The public expect people in public life to act responsibly and find solutions to problems, it is time Eric Pickles and his department lived up to that expectation.

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5 Responses to “The government is cutting firefighter pensions by the back door”

  1. David Bowen

    Under the new “proposals” the Firefighter who had been SACKED for not meeting the standard set by the government which has clearly been shown (by the government’s own study) to be unachievable for nearly all people, would not receive a pension until 67, not 60. Out of a job in their late fifties and no pension – brilliant idea, but hey the state will support them with welfare…won’t they?

  2. LB

    It’s very simple. Fire fighters pensions have been looted. Firefighters haven’t paid in enough money. So the won’t get what they are promised. Tough, but that’s what comes from trusting the state. No nice, not moral.

    However, your proposal isn’t moral either. You want the state go out and rob someone else. They have to pay, and not get any service for their money.

    That’s the UK problem. State debt.

    It’s evil for children in the third world to be born into debt. It’s the same in the UK.

    Except people like you Fiona, who make their cash and living out of people being in debt, think is the solution to your lifestyle.

  3. Firefighter999

    If sacked we won’t see our pension till 67 not 60. Good report but facts are wrong!

  4. SimonB

    LB, where did you get your facts? I understood the firefighter pensions were paid with the contributions of current firefighters. There is no pension fund afaik.

  5. LB

    And there in lies the problem.

    The contributions to pay in don’t come from other firefighters, You have to ask the question, where do they get the money from to make contributions? It’s from the tax payer who doesn’t work in the state sector.

    Gross pay, pensions included comes from the private sector, none from the state.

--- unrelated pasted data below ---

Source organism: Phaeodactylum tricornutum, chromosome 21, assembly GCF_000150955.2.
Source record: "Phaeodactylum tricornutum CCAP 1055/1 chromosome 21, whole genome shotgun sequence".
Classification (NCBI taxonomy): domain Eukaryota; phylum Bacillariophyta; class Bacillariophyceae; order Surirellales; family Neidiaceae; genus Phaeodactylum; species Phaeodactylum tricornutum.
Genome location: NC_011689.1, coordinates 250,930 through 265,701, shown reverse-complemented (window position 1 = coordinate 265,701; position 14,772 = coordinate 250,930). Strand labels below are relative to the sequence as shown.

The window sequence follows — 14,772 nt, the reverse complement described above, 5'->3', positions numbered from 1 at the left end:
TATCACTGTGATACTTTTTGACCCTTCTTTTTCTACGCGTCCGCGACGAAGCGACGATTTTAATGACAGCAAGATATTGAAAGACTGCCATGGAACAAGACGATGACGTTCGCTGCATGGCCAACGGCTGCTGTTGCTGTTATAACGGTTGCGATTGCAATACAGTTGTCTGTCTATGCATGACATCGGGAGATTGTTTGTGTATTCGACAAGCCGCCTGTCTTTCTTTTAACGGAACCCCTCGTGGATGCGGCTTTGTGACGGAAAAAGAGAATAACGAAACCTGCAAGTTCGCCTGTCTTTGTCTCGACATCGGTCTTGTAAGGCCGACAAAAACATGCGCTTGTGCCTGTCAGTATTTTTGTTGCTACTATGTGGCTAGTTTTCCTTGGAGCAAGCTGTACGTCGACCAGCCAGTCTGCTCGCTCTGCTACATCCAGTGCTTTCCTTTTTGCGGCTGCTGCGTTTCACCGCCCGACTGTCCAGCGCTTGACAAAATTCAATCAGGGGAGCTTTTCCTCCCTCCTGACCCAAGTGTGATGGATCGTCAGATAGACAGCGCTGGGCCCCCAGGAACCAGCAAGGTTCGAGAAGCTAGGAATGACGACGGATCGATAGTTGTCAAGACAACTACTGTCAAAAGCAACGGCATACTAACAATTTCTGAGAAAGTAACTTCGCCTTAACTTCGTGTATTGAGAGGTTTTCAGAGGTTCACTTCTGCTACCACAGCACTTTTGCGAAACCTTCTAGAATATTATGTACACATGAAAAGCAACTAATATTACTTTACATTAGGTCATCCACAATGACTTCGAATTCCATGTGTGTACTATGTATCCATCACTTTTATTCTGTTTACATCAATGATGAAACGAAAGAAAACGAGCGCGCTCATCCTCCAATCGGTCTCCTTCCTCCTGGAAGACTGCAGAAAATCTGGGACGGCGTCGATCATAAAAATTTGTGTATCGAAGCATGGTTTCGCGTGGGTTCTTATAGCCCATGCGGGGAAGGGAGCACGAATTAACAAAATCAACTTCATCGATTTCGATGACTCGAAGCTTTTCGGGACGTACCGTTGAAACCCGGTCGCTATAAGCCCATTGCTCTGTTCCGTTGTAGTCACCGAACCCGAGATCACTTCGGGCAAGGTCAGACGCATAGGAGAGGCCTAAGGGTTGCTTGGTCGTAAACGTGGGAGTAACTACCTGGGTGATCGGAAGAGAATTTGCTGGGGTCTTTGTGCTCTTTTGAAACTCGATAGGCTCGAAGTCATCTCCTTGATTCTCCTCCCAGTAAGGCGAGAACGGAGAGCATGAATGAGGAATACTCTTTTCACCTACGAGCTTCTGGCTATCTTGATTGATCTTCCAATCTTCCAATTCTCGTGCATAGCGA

Self evident, but lots of people do not understand that basic point.

    Since the cost to the public is gross pay, with no fund, it turns out that the public is paying a huge amount, way in excess of the current cost, for the fire service. It’s only because the state forces people to pay well over the odds that it can carry on.

    Now look at the consequences of an unfunded system. The prime example at the moment is Detroit. That’s the inevitable consequence of running unfunded schemes. The pensioners such as firefighters lose because the state can’t pay. The public lose because in the effort to pay, the state causes damage.

    This is where the UK is. You need to ask what the state means by debt. It doesn’t mean pensions debts. They are all off the books. So the true debt is 8 trillion not 1 trillion. That debt is going up by 734 bn a year (ONS). Total taxes are 600 bn.

    They can’t pay They can just delay the inevitable.

    So its immoral. The firefighters are being screwed. Pay for past pension promises. Get no security of a fund.

    The tax payers are being screwed. They have to pay 150%, 200% of the true cost of a fire service.

    So if the fire fighters are screwed, the public is also screwed, the obvious question, who’s doing the screwing?

    It’s the state.